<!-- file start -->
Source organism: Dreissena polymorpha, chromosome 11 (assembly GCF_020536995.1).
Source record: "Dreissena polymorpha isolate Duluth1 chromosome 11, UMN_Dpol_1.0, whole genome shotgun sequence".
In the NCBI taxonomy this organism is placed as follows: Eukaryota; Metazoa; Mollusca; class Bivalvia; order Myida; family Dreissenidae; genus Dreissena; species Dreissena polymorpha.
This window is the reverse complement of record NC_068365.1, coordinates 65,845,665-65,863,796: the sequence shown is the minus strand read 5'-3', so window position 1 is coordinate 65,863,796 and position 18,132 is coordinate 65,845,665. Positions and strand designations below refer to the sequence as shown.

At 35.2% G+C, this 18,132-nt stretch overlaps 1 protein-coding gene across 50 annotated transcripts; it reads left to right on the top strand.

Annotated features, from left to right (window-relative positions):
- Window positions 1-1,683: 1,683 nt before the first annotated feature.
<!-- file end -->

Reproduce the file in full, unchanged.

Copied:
Source organism: Dreissena polymorpha, chromosome 11 (assembly GCF_020536995.1).
Source record: "Dreissena polymorpha isolate Duluth1 chromosome 11, UMN_Dpol_1.0, whole genome shotgun sequence".
In the NCBI taxonomy this organism is placed as follows: Eukaryota; Metazoa; Mollusca; class Bivalvia; order Myida; family Dreissenidae; genus Dreissena; species Dreissena polymorpha.
This window is the reverse complement of record NC_068365.1, coordinates 65,845,665-65,863,796: the sequence shown is the minus strand read 5'-3', so window position 1 is coordinate 65,863,796 and position 18,132 is coordinate 65,845,665. Positions and strand designations below refer to the sequence as shown.

At 35.2% G+C, this 18,132-nt stretch overlaps 1 protein-coding gene across 50 annotated transcripts; it reads left to right on the top strand.

Annotated features, from left to right (window-relative positions):
- Window positions 1-1,683: 1,683 nt before the first annotated feature.